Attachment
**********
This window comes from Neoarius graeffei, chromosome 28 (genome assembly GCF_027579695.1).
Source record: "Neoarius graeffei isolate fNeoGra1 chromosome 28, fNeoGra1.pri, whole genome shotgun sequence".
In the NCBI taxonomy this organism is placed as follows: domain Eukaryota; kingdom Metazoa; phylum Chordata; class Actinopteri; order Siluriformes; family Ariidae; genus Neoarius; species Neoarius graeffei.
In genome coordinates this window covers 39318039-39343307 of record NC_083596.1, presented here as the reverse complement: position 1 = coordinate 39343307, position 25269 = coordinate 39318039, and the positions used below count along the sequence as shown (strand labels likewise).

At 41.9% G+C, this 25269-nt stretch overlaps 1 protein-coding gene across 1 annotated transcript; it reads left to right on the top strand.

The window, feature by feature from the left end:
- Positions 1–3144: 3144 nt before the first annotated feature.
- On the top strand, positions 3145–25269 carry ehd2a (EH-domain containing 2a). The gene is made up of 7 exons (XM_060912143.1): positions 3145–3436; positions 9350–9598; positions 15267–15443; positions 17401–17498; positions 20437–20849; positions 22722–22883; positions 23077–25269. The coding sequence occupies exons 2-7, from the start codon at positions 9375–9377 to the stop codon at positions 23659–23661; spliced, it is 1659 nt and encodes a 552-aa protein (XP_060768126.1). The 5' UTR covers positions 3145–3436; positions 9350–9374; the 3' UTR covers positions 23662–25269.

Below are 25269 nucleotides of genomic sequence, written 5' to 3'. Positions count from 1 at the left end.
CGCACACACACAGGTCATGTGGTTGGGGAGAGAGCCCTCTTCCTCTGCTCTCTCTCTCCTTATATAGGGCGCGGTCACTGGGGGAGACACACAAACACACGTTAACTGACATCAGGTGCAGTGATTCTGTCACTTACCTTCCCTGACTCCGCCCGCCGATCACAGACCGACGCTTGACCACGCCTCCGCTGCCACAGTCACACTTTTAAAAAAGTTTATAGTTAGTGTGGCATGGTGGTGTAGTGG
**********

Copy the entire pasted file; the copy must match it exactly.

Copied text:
This window comes from Neoarius graeffei, chromosome 28 (genome assembly GCF_027579695.1).
Source record: "Neoarius graeffei isolate fNeoGra1 chromosome 28, fNeoGra1.pri, whole genome shotgun sequence".
In the NCBI taxonomy this organism is placed as follows: domain Eukaryota; kingdom Metazoa; phylum Chordata; class Actinopteri; order Siluriformes; family Ariidae; genus Neoarius; species Neoarius graeffei.
In genome coordinates this window covers 39318039-39343307 of record NC_083596.1, presented here as the reverse complement: position 1 = coordinate 39343307, position 25269 = coordinate 39318039, and the positions used below count along the sequence as shown (strand labels likewise).

At 41.9% G+C, this 25269-nt stretch overlaps 1 protein-coding gene across 1 annotated transcript; it reads left to right on the top strand.

The window, feature by feature from the left end:
- Positions 1–3144: 3144 nt before the first annotated feature.
- On the top strand, positions 3145–25269 carry ehd2a (EH-domain containing 2a). The gene is made up of 7 exons (XM_060912143.1): positions 3145–3436; positions 9350–9598; positions 15267–15443; positions 17401–17498; positions 20437–20849; positions 22722–22883; positions 23077–25269. The coding sequence occupies exons 2-7, from the start codon at positions 9375–9377 to the stop codon at positions 23659–23661; spliced, it is 1659 nt and encodes a 552-aa protein (XP_060768126.1). The 5' UTR covers positions 3145–3436; positions 9350–9374; the 3' UTR covers positions 23662–25269.

Below are 25269 nucleotides of genomic sequence, written 5' to 3'. Positions count from 1 at the left end.
CGCACACACACAGGTCATGTGGTTGGGGAGAGAGCCCTCTTCCTCTGCTCTCTCTCTCCTTATATAGGGCGCGGTCACTGGGGGAGACACACAAACACACGTTAACTGACATCAGGTGCAGTGATTCTGTCACTTACCTTCCCTGACTCCGCCCGCCGATCACAGACCGACGCTTGACCACGCCTCCGCTGCCACAGTCACACTTTTAAAAAAGTTTATAGTTAGTGTGGCATGGTGGTGTAGTGG